Last year, that was usually the approach taken by Marc Marquez and Andrea Dovizioso – work on race pace and leave the qualifying simulations until later. It makes obvious sense in that the race is where the points are paid, but in Quartararo’s case it also indicates something else – a boatload of confidence, a rider who knows he can pull out the one-lap magic at will and doesn’t need to prove his underlying speed anymore.
Yellow flag crackdown wasn’t just talk
As promised in yesterday’s riders’ briefing, race control have immediately clamped down on riders disobeying yellow flags, stripping a number of laptimes from racers throughout the day.
However, race control’s response to the issue (highlighted last weekend when Alex Rins crashed and almost collected an already-downed Jack Miller) has prompted a debate all of its own today.
Following the announcement that riders who disobey all yellow flags will be stripped of their laptimes, some inside the paddock have started to question what stops a fast rider from running deep in a corner and purposely forcing the deployment of the flags after setting their own flying lap at the end of a qualifying session.
Binder looks a safe Rookie of the Year bet
When Honda’s factory rider Alex Marquez mentioned that his ambition was to finish as rookie of the year, it sounded a modest target. It does not sound that way now – Marquez might be the highest-scoring newcomer as it stands, but Brad Binder is the clear favourite to end the season in that position.
Admittedly, this is not a revelation that suddenly arose today. Binder lost 26 seconds going off-track early on in the Jerez race, and finished just two seconds behind Marquez. The Andalucian GP’s Friday thus only highlighted the scope of the challenge Marquez and Tech3’s rookie Iker Lecuona are facing in Binder, who was third-fastest overall.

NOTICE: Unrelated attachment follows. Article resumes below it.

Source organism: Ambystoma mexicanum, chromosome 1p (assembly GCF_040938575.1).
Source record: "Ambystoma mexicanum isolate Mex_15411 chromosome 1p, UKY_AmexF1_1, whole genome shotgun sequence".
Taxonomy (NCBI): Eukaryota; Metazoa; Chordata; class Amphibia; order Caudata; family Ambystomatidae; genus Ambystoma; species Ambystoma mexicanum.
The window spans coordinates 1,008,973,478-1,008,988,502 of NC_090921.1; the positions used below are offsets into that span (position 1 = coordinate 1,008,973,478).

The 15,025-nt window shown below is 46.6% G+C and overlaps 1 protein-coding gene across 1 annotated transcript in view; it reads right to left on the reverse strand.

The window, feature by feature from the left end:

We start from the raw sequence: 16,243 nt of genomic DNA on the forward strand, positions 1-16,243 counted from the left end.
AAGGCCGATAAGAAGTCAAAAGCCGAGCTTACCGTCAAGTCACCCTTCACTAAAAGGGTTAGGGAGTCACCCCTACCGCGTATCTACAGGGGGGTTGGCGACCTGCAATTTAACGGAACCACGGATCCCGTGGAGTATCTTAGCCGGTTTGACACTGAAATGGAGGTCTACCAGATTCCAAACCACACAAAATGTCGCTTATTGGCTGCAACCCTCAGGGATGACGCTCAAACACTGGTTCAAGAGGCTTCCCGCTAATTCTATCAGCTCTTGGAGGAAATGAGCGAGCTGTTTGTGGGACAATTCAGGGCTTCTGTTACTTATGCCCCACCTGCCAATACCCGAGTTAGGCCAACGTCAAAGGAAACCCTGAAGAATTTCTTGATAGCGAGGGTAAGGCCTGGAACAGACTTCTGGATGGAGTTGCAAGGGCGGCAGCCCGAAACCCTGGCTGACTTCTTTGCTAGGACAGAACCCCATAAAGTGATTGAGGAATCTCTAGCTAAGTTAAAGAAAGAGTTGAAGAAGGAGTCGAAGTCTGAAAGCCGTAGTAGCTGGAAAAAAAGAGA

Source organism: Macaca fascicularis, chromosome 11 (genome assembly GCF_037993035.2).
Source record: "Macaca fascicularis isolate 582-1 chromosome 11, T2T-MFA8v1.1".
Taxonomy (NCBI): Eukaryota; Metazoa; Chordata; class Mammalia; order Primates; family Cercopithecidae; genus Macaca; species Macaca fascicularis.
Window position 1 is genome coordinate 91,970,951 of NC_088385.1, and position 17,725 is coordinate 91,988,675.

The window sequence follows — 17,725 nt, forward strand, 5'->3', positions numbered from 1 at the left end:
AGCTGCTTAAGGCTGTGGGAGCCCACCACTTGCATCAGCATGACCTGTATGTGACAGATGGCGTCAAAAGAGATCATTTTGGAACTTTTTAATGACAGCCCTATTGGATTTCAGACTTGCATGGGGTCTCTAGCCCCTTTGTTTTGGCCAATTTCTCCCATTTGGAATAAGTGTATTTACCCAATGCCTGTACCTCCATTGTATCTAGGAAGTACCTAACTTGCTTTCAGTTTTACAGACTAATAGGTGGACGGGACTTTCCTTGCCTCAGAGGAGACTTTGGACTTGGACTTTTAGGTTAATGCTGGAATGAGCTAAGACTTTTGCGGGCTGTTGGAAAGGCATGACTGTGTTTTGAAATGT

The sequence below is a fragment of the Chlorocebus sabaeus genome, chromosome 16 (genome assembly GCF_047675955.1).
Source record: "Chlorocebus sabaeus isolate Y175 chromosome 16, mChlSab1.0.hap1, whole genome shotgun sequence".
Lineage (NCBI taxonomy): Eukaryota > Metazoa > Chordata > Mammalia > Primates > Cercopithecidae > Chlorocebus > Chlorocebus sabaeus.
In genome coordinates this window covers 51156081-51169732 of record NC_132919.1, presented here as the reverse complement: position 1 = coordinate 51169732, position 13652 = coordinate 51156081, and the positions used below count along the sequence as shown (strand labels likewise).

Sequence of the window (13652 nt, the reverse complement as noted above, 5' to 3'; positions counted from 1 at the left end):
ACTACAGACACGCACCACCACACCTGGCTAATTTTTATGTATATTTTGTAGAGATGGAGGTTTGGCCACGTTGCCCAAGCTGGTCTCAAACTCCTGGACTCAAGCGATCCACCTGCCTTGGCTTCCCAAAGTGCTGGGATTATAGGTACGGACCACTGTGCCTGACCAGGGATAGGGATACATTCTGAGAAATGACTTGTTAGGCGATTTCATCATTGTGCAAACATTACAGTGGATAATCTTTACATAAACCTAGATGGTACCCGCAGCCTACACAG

“For sure it’s a little bit of a shock to be so close to the front when we do a time attack, and it’s incredible to see,” Binder said. “I think KTM have brought an extremely competitive machine this year, and I arrived just at a good time.
“This morning was great over one lap, this afternoon – even though we had a bit of an up and down session as far as trying things goes – we still managed to put together a competitive session. Stuck out on the old tyres the whole session, never put in a new tyre or changed tyres once, so that was great – and to be 11th-fastest is not bad considering.”
Lecuona, who would’ve finished ahead of Marquez in Jerez if exhaust heat from Danilo Petrucci’s Ducati hadn’t made him dizzy and caused him to retire, likewise looks somewhat ahead of the reigning Moto2 champion this weekend.
Old partnerships count for little
Pol Espargaro’s former KTM team-mate Johann Zarco was an indirect participant of the Spaniard’s FP2 crash, as Zarco’s Avintia Ducati being on the outside of Turn 2 when Espargaro overshot the entry forced the latter into the gravel and into a fall.
But though Espargaro’s initial anger at the incident changed into an acceptance of fault by the time he spoke to the media, he was still very much incensed with Zarco – over a completely different incident a session prior, in which Espargaro said Zarco “destroyed my lap on purpose”.
“In the morning for sure he was in the middle [of the track] while I was coming fast, and he checked behind and he didn’t really care,” Espargaro said of Zarco.
“This morning for sure he was annoying me on that fast lap, but this afternoon, no, it was just my fault.”